Britain’s consumers have switched from pick-up food takeaways to third-party deliveries, continuing the habits they picked up during COVID-19 lockdowns, the latest CGA Hospitality at Home Tracker reveals.
The monthly report shows delivery sales at managed restaurant, pub and bar groups in August 2022 were 13% higher than in August 2021. By contrast, takeaway and click-and-collect sales were 25% down from one year ago.
Compared to August 2019—the last comparable month before the COVID-19 pandemic—delivery sales were 263% higher—more than five times the growth of 49% for takeaways. Deliveries accounted for nearly 15 pence in every pound spent with managed groups offering delivery in August 2022, while takeaways attracted only seven pence.
The Hospitality at Home Tracker shows how total at-home sales have fallen since COVID restrictions ended, but remain much higher than pre-pandemic levels. Combined delivery and takeaway sales in August 2022 were 8% down on August 2021—the tenth month of year-on-year decline in a row—but 102% ahead of August 2019.
The shift away from takeaway or click & collect services highlights the opportunities for outlets who don’t currently offer delivery – however these operators need to consider how the quality of the delivery service can impact their brand. CGA’s exclusive Food Insights report shows that consumers’ expectations about the quality of their food deliveries from restaurants have increased. Two in five (42%) consumers say they would be less likely to order from a restaurant again if they got an unsatisfactory order—and while 13% would hold their delivery company responsible for the failure, nearly three times as many (35%) would blame the restaurant.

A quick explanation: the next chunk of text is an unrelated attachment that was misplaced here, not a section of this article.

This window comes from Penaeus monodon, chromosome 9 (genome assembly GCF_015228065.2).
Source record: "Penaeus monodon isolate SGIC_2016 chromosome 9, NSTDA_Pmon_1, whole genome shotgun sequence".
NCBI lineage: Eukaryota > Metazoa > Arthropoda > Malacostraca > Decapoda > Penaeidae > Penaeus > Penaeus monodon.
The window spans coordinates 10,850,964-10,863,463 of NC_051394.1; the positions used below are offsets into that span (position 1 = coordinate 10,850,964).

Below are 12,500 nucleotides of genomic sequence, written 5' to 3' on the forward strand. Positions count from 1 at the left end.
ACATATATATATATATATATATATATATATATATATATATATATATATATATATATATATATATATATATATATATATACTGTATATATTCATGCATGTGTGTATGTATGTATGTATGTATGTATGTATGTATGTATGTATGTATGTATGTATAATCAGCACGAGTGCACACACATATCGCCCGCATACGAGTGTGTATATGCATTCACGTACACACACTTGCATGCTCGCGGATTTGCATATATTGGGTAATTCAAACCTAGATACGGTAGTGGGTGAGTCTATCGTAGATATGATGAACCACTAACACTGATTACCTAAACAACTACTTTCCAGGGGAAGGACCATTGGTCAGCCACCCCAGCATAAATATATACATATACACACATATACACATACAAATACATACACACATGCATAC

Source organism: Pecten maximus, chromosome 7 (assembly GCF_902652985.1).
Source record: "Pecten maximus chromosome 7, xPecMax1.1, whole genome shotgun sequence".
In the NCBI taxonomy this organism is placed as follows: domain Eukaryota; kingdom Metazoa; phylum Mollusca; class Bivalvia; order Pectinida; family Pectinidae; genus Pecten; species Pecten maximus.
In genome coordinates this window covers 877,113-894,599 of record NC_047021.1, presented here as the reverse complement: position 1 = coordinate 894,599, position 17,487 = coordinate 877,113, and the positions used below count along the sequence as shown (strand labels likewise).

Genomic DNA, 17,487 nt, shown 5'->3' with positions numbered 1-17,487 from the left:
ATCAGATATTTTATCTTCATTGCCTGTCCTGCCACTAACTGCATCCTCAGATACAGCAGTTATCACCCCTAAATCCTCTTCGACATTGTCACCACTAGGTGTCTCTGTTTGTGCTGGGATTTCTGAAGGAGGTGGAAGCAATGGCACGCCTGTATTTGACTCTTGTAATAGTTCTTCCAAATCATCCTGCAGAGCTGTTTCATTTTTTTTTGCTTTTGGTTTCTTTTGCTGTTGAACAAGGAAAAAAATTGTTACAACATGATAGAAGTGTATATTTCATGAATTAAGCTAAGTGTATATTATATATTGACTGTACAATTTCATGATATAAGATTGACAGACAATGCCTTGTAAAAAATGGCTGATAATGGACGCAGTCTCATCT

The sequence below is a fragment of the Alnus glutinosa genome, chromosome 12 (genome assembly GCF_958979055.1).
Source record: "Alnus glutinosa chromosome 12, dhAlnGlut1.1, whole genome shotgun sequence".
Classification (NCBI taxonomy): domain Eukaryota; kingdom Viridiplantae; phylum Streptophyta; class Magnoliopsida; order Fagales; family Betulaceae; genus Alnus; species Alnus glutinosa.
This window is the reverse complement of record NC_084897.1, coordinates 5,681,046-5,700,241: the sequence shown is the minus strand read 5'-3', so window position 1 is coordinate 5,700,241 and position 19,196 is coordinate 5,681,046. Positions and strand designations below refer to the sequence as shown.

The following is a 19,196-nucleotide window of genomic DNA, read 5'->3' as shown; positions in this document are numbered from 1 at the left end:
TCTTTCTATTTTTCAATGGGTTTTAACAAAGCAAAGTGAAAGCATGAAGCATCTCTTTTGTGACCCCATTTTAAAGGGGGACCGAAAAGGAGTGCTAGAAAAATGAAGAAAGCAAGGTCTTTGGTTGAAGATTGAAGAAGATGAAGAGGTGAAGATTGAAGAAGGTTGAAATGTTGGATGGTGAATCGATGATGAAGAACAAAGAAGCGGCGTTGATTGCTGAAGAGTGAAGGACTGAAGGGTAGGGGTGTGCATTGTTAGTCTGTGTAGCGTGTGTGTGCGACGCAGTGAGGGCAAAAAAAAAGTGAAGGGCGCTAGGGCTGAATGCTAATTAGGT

Karl Chessell, CGA’s business unit director – hospitality operators and food, EMEA, said:
“Restaurant closures and COVID concerns led many consumers to order in food and drink instead of going out in 2020 and 2021, and while restrictions have ended it is clear that delivery habits are here to stay. The convenience of third-party platforms means people no longer need to leave home to pick up their food but instead enjoy door-to-door delivery.”
This data suggests pubs, bars, restaurants, and takeaway outlets that don’t yet offer a delivery service are missing out on significant sales. For those that do so, there are now three big challenges: growing delivery sales without compromising in-venue trading, meeting consumers’ high expectations about food quality, and managing relationships with delivery platforms to protect profit margins and maintain customer loyalty.”